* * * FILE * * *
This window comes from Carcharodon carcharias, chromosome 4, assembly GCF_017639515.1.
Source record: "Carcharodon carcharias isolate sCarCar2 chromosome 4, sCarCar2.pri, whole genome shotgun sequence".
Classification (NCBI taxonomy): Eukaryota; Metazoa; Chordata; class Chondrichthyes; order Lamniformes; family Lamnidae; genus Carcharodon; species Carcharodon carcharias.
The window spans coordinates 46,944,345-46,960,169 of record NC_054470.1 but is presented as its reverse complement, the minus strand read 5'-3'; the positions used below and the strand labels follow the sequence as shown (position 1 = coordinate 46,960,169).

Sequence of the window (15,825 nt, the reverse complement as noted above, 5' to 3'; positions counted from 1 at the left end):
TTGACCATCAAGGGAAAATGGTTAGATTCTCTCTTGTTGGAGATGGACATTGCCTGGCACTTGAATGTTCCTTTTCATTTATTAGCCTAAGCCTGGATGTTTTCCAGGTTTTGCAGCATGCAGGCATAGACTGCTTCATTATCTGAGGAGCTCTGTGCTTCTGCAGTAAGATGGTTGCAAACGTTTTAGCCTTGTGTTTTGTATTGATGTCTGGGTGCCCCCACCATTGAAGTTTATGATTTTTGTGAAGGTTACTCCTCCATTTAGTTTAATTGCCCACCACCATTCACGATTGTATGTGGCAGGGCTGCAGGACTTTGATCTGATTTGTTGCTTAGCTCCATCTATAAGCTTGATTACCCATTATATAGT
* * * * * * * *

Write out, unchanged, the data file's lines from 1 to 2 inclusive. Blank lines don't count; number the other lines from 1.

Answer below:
This window comes from Carcharodon carcharias, chromosome 4, assembly GCF_017639515.1.
Source record: "Carcharodon carcharias isolate sCarCar2 chromosome 4, sCarCar2.pri, whole genome shotgun sequence".